Baker’s Beat: Poetry in E-Motion

   The power of words is undeniable. They can cause nations to rise and fall on a whim while stirring the minds and hearts of people everywhere. This was evident in the poetry reading session held April 12, 2018, in the Sinclair library.

   Members of the Sinclair community, be it students or facility, recited both original poems and works of known artists.

   It was a deeply beautiful and moving sight to see true emotion displayed for the masses. That is if people would have stayed to hear the beautiful words of the students and staff.

   One of the readers whose emotions shone brightly through the words that they read was Angel Ramey, who read an original piece called Innocents.

   “When we grow up we lose our innocence, and we long for the time when we wish things were simpler,” Ramey said about her poem.

Poetry2   This poetry corner was also a place for people to unburden their soul, and deal with whatever was on their mind. This was displayed by Tyler King’s original poem “Resurrection,” about the suicide of his friend. He said:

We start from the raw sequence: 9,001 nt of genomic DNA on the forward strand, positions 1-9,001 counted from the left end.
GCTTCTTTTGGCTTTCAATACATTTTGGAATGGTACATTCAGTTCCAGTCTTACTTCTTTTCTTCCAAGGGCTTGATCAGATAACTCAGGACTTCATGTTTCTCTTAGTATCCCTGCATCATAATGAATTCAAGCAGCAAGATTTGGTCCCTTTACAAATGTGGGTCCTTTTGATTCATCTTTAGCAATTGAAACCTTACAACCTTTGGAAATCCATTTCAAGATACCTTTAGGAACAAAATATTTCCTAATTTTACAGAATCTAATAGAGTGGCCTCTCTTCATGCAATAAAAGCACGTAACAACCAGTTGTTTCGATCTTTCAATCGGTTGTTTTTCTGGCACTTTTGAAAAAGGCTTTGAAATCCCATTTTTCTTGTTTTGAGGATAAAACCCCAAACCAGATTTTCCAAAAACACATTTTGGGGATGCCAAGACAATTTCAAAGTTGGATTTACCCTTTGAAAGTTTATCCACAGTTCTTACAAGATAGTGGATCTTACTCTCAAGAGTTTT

“Reading the poem reminded me about the friend I’ve lost and the emotions stirred up about the event.”

   No topic was off subject. This was expressed as Olivia Morton’s recited a poem about depression.

   “[the poem was about] Explaining my depression to my mother, this poem means a lot because it puts into words the feelings I’ve had about the same topic that affects my life,” said Morton.

   The greatest moment was when Nora Stranger, part of the Appalachian Studies Department and author of “Diamonds in the Dew” published in 2003, recited an incredible poem by Jean Ritchie named “West Virginia Mine Disaster.” Her authenticate Appalachian accent stirred the emotions that I believe Richie was originally trying to convey.

   Sinclair puts on these events as a way for us to feel heard and understood, but if you walk out of those events or not attend them, they will disappear.

   I understand we all have busy schedules and it close to exam week. But we need to understand and take part in our surroundings, so others can enjoy it as much as we have. I hope everyone has a great end of the semester.

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